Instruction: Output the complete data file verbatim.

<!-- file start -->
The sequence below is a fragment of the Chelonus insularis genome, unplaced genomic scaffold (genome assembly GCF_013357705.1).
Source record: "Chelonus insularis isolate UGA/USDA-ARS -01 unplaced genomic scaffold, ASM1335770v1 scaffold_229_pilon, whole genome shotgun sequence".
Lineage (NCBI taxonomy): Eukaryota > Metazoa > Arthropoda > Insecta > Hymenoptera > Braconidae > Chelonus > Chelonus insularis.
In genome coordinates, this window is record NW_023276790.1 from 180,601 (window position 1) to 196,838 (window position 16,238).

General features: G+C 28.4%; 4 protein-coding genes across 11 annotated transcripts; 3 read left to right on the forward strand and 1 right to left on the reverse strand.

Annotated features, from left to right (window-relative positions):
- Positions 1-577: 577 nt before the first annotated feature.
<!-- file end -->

The sequence below is a fragment of the Chelonus insularis genome, unplaced genomic scaffold (genome assembly GCF_013357705.1).
Source record: "Chelonus insularis isolate UGA/USDA-ARS -01 unplaced genomic scaffold, ASM1335770v1 scaffold_229_pilon, whole genome shotgun sequence".
Lineage (NCBI taxonomy): Eukaryota > Metazoa > Arthropoda > Insecta > Hymenoptera > Braconidae > Chelonus > Chelonus insularis.
In genome coordinates, this window is record NW_023276790.1 from 180,601 (window position 1) to 196,838 (window position 16,238).

General features: G+C 28.4%; 4 protein-coding genes across 11 annotated transcripts; 3 read left to right on the forward strand and 1 right to left on the reverse strand.

Annotated features, from left to right (window-relative positions):
- Positions 1-577: 577 nt before the first annotated feature.